The Great Blue Heron tenuously worked her way up the fish ladder, scanning the rushing waters for lunch. The river was in drought conditions that subdued the usually-robust waterfall to a trickle, and her customary fishing hole at the base of the falls proved fruitless.
For more than an hour, she stalked the waters for Salmon, climbing the fish ladder slowly, intently scanning the pooled water at the base of the dam, then pausing to rest, perched there on one leg. All the while, she faced away from the torrent gushing down the ladder behind her.
I could see fish in the rushing waters and wondered if the Heron would shift her focus.
True to that Douglas Adams quote, she finally turned around and looked right at the fish ladder, and left no doubt at all about that Salmon.
Fortunately for the Great Blue Heron, the ‘no fishing in fish ladder’ sign and policy don’t apply to Herons.
And fortunately, too, for this photographer who watched the exciting scene unfold.
And this is where my inner-Heron-geek gets unleashed. I have written recently about the many ways wildlife lovers can identify specific individual birds or animals: unique behaviors, specific territories, distinguishing features, scars, and more.
Remember the Great Blue Heron pictured above in that small pond with the tall golden grasses? The one I was elated to see after a two-year absence from the big lake? Four years later and 6.6 miles south, on an entirely different body of water I found that Heron again – catching a Salmon in the fish ladder.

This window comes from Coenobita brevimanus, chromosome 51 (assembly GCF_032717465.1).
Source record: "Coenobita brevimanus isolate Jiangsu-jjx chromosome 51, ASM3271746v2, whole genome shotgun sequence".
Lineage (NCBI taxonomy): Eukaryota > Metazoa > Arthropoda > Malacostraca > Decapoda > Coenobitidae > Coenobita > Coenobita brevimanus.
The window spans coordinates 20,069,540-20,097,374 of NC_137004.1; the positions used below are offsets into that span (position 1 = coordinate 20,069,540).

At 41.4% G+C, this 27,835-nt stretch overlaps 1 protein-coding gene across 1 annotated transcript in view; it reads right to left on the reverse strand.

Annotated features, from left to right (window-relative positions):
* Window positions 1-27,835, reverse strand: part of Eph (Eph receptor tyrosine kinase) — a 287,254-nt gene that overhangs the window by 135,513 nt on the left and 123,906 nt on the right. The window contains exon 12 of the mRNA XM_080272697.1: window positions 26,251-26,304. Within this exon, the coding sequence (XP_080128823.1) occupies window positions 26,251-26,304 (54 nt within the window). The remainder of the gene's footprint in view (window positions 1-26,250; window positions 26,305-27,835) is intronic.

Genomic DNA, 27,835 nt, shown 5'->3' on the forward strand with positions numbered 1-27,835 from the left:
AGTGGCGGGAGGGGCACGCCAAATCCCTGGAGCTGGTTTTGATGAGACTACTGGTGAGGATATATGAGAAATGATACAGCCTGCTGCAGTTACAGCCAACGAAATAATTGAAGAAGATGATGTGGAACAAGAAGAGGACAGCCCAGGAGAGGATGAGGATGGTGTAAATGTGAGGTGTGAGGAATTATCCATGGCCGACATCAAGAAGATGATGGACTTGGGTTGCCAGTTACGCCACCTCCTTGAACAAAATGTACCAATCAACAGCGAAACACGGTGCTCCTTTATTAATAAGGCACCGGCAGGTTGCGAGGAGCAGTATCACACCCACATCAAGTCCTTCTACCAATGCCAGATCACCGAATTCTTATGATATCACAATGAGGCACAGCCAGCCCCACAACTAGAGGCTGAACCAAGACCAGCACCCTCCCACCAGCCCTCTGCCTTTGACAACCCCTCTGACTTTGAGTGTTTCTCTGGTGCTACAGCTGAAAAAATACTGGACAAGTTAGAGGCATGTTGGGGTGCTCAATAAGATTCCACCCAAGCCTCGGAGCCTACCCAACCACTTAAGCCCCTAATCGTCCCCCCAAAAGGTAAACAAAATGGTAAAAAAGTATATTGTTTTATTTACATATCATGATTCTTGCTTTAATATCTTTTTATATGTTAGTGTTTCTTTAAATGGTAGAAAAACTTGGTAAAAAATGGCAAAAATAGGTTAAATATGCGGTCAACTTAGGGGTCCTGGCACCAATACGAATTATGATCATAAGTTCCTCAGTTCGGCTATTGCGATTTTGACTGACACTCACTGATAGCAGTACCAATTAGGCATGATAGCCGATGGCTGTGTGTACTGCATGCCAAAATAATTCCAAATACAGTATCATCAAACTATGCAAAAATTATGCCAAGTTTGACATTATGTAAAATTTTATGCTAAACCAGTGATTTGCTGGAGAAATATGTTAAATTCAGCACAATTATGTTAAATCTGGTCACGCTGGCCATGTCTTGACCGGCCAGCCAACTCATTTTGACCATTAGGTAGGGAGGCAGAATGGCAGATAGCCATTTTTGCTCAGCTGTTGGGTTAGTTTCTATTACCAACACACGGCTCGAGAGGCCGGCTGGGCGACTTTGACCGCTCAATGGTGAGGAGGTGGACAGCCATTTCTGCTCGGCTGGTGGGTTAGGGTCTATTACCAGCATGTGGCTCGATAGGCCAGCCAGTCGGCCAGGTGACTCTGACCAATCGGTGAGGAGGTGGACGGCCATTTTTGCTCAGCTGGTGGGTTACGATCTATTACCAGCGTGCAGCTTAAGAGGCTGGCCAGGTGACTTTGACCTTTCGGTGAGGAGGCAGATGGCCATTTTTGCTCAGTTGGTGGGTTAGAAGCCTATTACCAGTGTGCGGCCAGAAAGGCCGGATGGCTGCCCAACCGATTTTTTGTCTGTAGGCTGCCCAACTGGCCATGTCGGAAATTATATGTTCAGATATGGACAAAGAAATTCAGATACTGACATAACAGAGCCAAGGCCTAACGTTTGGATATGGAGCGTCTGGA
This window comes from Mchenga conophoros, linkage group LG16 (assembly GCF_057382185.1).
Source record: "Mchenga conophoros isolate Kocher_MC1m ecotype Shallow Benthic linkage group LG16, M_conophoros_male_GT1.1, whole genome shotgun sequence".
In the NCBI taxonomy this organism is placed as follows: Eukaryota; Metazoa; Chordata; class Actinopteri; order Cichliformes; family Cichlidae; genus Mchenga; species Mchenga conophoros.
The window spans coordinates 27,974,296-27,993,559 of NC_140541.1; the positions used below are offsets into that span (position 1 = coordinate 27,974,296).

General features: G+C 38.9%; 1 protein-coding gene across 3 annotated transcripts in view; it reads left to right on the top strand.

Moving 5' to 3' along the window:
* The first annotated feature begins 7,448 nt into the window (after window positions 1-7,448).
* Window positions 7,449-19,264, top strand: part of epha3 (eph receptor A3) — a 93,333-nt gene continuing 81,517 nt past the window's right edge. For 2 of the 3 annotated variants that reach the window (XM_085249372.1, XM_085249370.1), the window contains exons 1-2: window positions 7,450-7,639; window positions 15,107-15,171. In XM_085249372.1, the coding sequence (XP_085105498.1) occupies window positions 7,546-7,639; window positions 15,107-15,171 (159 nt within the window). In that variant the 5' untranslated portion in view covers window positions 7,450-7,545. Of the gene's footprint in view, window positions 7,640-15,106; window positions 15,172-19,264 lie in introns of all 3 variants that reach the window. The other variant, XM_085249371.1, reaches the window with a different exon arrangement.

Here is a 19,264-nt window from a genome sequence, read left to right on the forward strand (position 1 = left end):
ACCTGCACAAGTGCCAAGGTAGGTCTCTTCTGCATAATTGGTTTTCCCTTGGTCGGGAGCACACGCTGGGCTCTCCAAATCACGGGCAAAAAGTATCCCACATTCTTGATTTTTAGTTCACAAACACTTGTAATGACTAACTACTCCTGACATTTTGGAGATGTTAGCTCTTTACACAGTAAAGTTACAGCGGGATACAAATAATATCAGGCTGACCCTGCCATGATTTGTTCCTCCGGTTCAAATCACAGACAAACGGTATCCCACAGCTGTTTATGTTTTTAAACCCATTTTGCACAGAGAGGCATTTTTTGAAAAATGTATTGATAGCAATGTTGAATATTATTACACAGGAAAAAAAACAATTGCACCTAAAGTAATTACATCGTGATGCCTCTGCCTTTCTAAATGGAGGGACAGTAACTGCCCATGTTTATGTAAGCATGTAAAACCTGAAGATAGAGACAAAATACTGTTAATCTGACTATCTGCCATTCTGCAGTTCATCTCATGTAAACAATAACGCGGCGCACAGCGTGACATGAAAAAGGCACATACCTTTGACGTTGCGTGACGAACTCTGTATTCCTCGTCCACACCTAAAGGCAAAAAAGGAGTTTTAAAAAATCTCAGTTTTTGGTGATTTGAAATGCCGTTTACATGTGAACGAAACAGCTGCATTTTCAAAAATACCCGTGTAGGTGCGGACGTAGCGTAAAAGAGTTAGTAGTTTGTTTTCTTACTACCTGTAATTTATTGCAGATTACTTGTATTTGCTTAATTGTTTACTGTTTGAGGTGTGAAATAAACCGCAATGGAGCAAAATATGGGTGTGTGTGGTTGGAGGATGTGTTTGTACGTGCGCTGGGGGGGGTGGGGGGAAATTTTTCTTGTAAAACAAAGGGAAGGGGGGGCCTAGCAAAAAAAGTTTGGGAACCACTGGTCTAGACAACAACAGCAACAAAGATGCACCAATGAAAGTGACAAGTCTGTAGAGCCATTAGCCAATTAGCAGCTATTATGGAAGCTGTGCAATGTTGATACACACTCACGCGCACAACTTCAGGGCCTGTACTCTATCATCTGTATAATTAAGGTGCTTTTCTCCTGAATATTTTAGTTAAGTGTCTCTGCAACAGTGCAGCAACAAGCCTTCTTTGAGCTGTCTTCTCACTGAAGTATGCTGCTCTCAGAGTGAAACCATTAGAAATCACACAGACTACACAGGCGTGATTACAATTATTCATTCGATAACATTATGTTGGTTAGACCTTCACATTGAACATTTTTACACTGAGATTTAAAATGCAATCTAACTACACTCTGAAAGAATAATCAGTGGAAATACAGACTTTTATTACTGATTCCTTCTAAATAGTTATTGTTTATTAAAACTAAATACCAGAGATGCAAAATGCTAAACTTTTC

So, sometimes birds that we think are no longer alive are still with us – they have simply moved on to on new territories.
I love happy endings.
This post is prompted by Cee Neuner, Debbie Smyth, and the inimitable Lens Artists Tina, Amy, Patti, and Leya, all of whom encourage the community. This week, the Lens Artists focus on gorgeous photos with the theme of Feet and Shoes. What a fun topic!
In the case of this Great Blue Heron, the scarred legs and damaged toes gave it away for me:
Thanks to Cee for her CMMC: Black and White challenge
Thanks to Debbie for her Six Word Saturday . This post title has the requisite six words!
From Patti Lens Artists Weekly Photo Challenge 161: Feet and Shoes .
From Tina Lens Artists Weekly Photo Challenge 161: Feet and Shoes .
From Leya Lens Artists Weekly Photo Challenge 161: Feet and Shoes .
Folks, now that some areas are opening back up, please consider supporting your local Arts communities – whether music, theater, crafts, visual arts venues, and others. All have been impacted over the past year and they need your love.
My brick & mortar presence in Massachusetts dates back to 2009 in several local venues/galleries.
2015 (May), 2016 (March and July), 2018 (May, June, July), 2019 (December), 2020 (January) several one-woman photography shows at TCAN – The Center for Arts Natick
2018 (September, October) one-woman photography show at Natick Town Hall
2013 thru now 2021 Five Crows Gallery in Natick
2009 one-woman photography show at a local Audubon Sanctuary
Remember: Walk softly and carry a long lens.™
May the Muse be with you.™
The Tao of Feathers™
© 2003-2021 Babsje. (https://babsjeheron.wordpress.com)
Great Blue Heron, Kayaking, TCAN, Five Crows, Natick, B&W
Posted on August 21, 2021, in # Lens-Artists, ardea herodias, Birds, Fishing, Heron, Monochrome Monday, Nature, Photo Essay, Wildlife Photography and tagged #6WS, #fivecrows, CMMC, Lens-Artists Photo Challenge, postaday, TCAN. Bookmark the permalink. 79 Comments.